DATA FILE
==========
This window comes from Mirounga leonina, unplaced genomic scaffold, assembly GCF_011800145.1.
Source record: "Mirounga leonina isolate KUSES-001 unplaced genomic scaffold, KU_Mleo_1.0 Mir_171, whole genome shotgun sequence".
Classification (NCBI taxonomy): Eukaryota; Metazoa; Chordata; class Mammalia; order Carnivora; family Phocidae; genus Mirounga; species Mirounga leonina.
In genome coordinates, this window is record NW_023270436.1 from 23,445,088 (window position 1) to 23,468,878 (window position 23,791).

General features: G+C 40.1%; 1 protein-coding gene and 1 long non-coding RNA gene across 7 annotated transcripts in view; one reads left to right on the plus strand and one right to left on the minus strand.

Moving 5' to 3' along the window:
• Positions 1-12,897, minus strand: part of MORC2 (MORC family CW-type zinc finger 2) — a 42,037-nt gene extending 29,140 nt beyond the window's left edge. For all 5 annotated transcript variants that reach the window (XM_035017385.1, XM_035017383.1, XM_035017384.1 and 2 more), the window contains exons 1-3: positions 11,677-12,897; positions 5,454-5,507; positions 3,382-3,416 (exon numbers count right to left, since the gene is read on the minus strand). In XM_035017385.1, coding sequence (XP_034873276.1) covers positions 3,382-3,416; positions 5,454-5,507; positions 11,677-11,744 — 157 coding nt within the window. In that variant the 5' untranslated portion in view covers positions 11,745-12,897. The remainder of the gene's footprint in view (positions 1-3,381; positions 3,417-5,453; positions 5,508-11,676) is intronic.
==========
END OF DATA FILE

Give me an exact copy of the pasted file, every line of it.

This window comes from Mirounga leonina, unplaced genomic scaffold, assembly GCF_011800145.1.
Source record: "Mirounga leonina isolate KUSES-001 unplaced genomic scaffold, KU_Mleo_1.0 Mir_171, whole genome shotgun sequence".
Classification (NCBI taxonomy): Eukaryota; Metazoa; Chordata; class Mammalia; order Carnivora; family Phocidae; genus Mirounga; species Mirounga leonina.
In genome coordinates, this window is record NW_023270436.1 from 23,445,088 (window position 1) to 23,468,878 (window position 23,791).

General features: G+C 40.1%; 1 protein-coding gene and 1 long non-coding RNA gene across 7 annotated transcripts in view; one reads left to right on the plus strand and one right to left on the minus strand.

Moving 5' to 3' along the window:
• Positions 1-12,897, minus strand: part of MORC2 (MORC family CW-type zinc finger 2) — a 42,037-nt gene extending 29,140 nt beyond the window's left edge. For all 5 annotated transcript variants that reach the window (XM_035017385.1, XM_035017383.1, XM_035017384.1 and 2 more), the window contains exons 1-3: positions 11,677-12,897; positions 5,454-5,507; positions 3,382-3,416 (exon numbers count right to left, since the gene is read on the minus strand). In XM_035017385.1, coding sequence (XP_034873276.1) covers positions 3,382-3,416; positions 5,454-5,507; positions 11,677-11,744 — 157 coding nt within the window. In that variant the 5' untranslated portion in view covers positions 11,745-12,897. The remainder of the gene's footprint in view (positions 1-3,381; positions 3,417-5,453; positions 5,508-11,676) is intronic.